I have been neglecting my Korean aphorisms, for this past year. That should change – just because I’ve left Korea doesn’t mean I intended to abandon the Korean language.
I’ll try to return to a once-a-week habit. Saturday seems like a good day to make “aphorism day.” Here, then, is a Korean aphorism from my book of aphorisms, and relevant to my new lifestyle.
누은나무에 열매 안연다
nu.eun.na.mu.e yeol.mae an.yeon.da
lying-tree-FROM fruit NOT-open
A fallen tree does not yield fruit.
I am of some doubt about what verb it is at the end. The best guess is 열다, “open,” conjugated in the plain present indicative. The dictionary doesn’t suggest that “yield” (as in yield/give fruit or profits) as a possible meaning. But I could see it as an extended meaning, metaphorically, in the sense that a tree “opens up” and gives its fruit.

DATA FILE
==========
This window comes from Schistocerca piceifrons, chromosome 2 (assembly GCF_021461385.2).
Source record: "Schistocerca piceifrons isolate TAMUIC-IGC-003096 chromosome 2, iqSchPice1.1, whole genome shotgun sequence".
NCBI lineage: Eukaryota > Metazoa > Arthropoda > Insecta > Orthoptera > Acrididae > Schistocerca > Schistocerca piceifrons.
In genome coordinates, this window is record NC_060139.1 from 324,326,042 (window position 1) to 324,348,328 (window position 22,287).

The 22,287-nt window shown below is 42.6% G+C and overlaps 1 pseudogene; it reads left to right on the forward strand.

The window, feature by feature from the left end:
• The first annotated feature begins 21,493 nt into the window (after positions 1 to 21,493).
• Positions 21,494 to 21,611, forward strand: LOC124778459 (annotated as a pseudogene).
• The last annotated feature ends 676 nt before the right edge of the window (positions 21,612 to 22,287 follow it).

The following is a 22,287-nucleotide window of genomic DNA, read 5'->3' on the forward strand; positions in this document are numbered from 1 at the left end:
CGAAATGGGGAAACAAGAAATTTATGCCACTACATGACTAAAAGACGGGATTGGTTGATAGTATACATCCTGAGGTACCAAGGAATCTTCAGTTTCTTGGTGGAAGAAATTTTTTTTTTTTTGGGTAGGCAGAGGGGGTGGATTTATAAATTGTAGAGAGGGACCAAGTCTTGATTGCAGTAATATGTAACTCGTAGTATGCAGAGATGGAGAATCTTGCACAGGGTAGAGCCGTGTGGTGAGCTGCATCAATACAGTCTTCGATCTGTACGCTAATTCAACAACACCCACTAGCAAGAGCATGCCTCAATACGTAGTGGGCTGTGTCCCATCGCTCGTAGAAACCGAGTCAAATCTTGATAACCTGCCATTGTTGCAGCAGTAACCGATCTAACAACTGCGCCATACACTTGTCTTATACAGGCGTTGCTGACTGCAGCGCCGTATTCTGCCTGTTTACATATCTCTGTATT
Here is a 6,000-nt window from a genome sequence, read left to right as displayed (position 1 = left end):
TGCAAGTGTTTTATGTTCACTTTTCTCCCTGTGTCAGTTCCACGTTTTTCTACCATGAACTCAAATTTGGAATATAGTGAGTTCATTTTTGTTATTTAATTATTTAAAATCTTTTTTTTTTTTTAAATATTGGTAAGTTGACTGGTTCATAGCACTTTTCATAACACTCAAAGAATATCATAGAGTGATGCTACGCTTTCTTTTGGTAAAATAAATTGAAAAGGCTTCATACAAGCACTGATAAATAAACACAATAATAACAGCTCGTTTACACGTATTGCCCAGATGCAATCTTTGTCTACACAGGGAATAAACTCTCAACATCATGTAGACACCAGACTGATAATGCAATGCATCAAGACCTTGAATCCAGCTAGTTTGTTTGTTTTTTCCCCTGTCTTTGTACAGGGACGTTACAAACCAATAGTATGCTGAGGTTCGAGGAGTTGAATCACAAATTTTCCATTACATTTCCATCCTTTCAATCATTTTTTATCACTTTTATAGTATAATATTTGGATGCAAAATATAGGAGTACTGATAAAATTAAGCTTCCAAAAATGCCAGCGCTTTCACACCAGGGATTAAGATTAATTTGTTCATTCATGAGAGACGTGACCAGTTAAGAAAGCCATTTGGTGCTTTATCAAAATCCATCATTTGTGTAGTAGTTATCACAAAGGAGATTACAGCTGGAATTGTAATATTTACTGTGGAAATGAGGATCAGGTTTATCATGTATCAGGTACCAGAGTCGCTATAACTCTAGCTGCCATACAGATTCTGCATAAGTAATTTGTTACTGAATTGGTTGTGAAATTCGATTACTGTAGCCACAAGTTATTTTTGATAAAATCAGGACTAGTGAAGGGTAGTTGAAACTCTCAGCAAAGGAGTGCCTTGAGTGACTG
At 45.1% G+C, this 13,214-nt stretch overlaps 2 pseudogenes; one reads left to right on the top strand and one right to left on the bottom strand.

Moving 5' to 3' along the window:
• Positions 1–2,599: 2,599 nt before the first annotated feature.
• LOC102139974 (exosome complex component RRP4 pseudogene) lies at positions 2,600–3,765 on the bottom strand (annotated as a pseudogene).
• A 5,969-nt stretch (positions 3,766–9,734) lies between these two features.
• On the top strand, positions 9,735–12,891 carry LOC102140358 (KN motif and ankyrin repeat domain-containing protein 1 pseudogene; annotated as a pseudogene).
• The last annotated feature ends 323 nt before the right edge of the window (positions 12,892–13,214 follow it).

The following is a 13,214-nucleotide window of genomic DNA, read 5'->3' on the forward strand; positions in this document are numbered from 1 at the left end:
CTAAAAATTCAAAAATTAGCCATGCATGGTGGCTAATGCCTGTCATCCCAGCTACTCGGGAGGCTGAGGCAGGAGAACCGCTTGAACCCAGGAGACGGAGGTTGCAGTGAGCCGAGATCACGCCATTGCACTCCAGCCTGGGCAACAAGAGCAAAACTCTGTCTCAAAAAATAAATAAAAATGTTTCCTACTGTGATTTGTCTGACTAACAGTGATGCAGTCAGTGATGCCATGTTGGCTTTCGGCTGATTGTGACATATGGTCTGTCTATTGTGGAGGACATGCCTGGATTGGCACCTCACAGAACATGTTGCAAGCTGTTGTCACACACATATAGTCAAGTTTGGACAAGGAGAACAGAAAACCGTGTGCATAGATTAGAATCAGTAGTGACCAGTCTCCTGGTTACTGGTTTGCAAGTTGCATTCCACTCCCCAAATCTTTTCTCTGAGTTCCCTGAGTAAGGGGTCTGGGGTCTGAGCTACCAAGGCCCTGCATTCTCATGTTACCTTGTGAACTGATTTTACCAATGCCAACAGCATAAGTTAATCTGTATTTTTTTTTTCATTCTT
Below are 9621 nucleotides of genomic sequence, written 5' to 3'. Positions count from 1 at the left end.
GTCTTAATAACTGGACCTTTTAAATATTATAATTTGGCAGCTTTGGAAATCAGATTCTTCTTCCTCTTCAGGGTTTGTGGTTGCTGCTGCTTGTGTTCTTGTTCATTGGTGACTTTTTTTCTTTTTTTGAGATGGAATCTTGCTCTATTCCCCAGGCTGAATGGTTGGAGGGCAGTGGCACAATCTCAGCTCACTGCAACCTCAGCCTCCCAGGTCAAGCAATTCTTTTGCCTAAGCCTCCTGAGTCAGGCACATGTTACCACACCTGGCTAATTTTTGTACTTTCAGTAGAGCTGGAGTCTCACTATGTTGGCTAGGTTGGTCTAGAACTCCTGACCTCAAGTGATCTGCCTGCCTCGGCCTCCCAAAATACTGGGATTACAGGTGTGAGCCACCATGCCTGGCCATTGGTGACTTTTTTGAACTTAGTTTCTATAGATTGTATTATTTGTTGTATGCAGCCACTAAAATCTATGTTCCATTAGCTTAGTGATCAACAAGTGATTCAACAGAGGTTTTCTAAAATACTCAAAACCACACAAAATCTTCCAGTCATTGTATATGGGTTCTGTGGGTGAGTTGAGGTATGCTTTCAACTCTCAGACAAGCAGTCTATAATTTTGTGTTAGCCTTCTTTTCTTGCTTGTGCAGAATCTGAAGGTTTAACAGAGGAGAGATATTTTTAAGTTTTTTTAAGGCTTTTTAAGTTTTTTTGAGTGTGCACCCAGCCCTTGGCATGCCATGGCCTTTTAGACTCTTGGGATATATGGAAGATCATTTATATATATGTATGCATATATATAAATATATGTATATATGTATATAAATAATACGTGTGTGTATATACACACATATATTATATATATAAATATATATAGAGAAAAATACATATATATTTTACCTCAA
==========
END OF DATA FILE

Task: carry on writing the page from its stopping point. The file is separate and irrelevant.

The aphorism book suggests the pragmatic meaning is parallel to “nothing ventured, nothing gained.” I’m not sure I quite see that, but I guess so. I would rather imagine the point being that you have to think about the future – if you cut the tree now, you’ll not get any fruit in the future. That’s not exactly the same as “nothing ventured, nothing gained.” But it’s related.
Regardless, I think the aphorism-creator wasn’t thinking of all the firewood you can get. I speak from experience.